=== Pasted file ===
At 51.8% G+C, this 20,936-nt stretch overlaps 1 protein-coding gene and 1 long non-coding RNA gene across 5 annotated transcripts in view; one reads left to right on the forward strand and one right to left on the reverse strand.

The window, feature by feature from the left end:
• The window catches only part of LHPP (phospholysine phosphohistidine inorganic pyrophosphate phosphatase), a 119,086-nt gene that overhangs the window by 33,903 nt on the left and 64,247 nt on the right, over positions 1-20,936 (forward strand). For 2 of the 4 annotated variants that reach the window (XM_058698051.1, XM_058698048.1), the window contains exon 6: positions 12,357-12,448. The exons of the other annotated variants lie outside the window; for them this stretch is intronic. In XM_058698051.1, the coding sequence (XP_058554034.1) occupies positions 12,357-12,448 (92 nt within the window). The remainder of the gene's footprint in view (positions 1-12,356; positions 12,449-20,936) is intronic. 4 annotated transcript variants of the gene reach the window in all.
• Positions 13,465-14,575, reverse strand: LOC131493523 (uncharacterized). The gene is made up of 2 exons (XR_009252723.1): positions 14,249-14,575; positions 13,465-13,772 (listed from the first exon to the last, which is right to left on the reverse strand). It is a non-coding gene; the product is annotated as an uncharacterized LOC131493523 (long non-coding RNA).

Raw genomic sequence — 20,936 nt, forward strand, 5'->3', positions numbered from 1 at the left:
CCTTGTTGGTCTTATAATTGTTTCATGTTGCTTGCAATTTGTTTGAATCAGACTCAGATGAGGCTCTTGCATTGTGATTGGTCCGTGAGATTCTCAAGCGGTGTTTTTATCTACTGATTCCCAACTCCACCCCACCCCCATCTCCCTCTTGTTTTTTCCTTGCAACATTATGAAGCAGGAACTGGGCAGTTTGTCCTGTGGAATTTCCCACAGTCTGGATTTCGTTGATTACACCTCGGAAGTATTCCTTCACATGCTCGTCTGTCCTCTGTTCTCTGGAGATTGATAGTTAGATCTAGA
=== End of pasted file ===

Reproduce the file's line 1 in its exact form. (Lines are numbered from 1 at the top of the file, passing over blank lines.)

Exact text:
At 51.8% G+C, this 20,936-nt stretch overlaps 1 protein-coding gene and 1 long non-coding RNA gene across 5 annotated transcripts in view; one reads left to right on the forward strand and one right to left on the reverse strand.